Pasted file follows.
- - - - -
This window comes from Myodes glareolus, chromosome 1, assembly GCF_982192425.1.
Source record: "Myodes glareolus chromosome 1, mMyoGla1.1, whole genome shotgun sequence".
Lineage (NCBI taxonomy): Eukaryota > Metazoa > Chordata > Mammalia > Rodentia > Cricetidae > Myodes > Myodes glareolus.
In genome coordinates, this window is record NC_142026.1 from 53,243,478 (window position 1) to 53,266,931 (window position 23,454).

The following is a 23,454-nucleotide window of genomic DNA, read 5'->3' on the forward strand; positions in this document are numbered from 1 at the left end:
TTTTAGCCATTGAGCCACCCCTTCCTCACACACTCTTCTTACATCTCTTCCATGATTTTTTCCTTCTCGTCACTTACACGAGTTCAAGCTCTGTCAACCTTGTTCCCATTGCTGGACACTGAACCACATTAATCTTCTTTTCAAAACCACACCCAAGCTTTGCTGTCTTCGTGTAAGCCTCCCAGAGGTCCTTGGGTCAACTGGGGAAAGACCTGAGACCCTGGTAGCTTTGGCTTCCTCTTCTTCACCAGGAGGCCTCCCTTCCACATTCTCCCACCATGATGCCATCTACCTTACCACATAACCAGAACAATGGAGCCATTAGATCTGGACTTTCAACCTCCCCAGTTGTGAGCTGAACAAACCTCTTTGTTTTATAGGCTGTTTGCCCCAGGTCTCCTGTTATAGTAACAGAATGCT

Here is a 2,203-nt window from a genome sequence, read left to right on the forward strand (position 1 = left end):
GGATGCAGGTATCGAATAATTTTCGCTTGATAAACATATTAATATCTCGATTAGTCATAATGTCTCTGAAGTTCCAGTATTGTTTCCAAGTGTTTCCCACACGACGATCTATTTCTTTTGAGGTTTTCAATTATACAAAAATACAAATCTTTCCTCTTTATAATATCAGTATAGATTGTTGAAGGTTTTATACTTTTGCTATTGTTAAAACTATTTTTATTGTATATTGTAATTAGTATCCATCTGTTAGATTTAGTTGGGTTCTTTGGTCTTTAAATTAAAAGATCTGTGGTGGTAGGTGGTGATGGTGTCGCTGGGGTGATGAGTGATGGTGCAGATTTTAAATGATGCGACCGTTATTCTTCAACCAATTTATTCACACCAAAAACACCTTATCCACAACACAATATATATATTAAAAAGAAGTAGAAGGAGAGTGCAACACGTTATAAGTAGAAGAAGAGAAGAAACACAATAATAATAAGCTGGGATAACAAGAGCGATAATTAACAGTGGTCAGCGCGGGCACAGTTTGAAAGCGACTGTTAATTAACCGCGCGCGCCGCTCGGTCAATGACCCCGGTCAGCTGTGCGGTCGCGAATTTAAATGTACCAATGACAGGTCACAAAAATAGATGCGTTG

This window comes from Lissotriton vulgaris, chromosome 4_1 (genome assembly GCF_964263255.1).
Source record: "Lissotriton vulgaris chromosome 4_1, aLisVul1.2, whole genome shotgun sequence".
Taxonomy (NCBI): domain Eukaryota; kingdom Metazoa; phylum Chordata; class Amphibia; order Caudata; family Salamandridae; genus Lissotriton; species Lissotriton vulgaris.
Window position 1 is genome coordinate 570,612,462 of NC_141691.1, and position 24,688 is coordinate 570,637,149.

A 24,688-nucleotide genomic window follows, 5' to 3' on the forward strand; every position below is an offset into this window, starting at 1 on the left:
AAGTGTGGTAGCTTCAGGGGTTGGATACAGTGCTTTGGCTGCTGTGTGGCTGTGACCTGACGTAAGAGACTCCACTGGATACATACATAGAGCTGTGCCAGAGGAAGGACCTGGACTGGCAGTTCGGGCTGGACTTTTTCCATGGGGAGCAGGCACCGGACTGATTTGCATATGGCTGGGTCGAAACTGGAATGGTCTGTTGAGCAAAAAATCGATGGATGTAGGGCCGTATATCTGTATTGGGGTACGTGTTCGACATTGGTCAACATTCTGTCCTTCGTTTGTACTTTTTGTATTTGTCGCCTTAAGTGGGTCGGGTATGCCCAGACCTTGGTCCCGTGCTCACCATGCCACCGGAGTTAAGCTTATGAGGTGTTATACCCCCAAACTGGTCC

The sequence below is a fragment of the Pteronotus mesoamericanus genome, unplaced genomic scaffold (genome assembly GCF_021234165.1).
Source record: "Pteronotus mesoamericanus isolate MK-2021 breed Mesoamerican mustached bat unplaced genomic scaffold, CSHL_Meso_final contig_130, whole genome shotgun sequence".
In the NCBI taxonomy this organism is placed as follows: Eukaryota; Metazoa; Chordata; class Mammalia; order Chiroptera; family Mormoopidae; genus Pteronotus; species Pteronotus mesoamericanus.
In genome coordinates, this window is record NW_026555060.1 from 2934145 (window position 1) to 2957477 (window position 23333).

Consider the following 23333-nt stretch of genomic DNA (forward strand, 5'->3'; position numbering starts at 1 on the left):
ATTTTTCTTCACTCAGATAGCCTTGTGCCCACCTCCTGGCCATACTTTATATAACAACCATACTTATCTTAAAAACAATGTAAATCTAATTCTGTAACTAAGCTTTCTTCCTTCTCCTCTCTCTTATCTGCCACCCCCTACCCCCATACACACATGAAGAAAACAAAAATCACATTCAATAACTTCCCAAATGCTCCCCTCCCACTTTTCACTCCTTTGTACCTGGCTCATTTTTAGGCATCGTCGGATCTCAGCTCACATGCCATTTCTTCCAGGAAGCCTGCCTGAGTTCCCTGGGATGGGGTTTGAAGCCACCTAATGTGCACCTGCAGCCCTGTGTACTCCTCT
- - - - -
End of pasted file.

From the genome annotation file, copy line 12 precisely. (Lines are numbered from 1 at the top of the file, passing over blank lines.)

Window position 1 is genome coordinate 570,612,462 of NC_141691.1, and position 24,688 is coordinate 570,637,149.